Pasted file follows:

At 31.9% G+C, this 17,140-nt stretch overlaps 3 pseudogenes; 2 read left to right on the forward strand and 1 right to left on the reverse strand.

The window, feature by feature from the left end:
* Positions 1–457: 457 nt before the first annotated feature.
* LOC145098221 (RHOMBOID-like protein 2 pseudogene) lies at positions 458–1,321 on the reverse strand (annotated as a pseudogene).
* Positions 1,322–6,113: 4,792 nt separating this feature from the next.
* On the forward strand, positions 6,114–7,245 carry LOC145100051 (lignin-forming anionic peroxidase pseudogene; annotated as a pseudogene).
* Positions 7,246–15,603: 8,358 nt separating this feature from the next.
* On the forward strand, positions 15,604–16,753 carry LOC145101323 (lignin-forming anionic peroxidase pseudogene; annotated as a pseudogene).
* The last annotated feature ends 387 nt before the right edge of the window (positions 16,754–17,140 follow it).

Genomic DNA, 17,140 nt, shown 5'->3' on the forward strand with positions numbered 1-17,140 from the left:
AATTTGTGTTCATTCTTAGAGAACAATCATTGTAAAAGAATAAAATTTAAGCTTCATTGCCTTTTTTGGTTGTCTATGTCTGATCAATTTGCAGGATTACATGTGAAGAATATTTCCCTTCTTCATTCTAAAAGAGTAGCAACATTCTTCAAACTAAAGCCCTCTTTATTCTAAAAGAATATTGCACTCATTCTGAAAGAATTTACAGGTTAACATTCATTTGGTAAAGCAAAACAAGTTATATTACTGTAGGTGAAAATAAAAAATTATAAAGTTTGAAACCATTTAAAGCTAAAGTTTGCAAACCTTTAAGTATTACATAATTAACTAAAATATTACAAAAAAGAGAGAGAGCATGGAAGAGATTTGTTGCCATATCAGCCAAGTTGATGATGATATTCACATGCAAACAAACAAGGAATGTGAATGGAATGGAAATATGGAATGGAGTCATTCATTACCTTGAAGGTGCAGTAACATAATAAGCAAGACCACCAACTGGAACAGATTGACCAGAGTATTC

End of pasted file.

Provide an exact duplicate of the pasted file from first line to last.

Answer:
At 31.9% G+C, this 17,140-nt stretch overlaps 3 pseudogenes; 2 read left to right on the forward strand and 1 right to left on the reverse strand.

The window, feature by feature from the left end:
* Positions 1–457: 457 nt before the first annotated feature.
* LOC145098221 (RHOMBOID-like protein 2 pseudogene) lies at positions 458–1,321 on the reverse strand (annotated as a pseudogene).
* Positions 1,322–6,113: 4,792 nt separating this feature from the next.
* On the forward strand, positions 6,114–7,245 carry LOC145100051 (lignin-forming anionic peroxidase pseudogene; annotated as a pseudogene).
* Positions 7,246–15,603: 8,358 nt separating this feature from the next.
* On the forward strand, positions 15,604–16,753 carry LOC145101323 (lignin-forming anionic peroxidase pseudogene; annotated as a pseudogene).
* The last annotated feature ends 387 nt before the right edge of the window (positions 16,754–17,140 follow it).

Genomic DNA, 17,140 nt, shown 5'->3' on the forward strand with positions numbered 1-17,140 from the left:
AATTTGTGTTCATTCTTAGAGAACAATCATTGTAAAAGAATAAAATTTAAGCTTCATTGCCTTTTTTGGTTGTCTATGTCTGATCAATTTGCAGGATTACATGTGAAGAATATTTCCCTTCTTCATTCTAAAAGAGTAGCAACATTCTTCAAACTAAAGCCCTCTTTATTCTAAAAGAATATTGCACTCATTCTGAAAGAATTTACAGGTTAACATTCATTTGGTAAAGCAAAACAAGTTATATTACTGTAGGTGAAAATAAAAAATTATAAAGTTTGAAACCATTTAAAGCTAAAGTTTGCAAACCTTTAAGTATTACATAATTAACTAAAATATTACAAAAAAGAGAGAGAGCATGGAAGAGATTTGTTGCCATATCAGCCAAGTTGATGATGATATTCACATGCAAACAAACAAGGAATGTGAATGGAATGGAAATATGGAATGGAGTCATTCATTACCTTGAAGGTGCAGTAACATAATAAGCAAGACCACCAACTGGAACAGATTGACCAGAGTATTC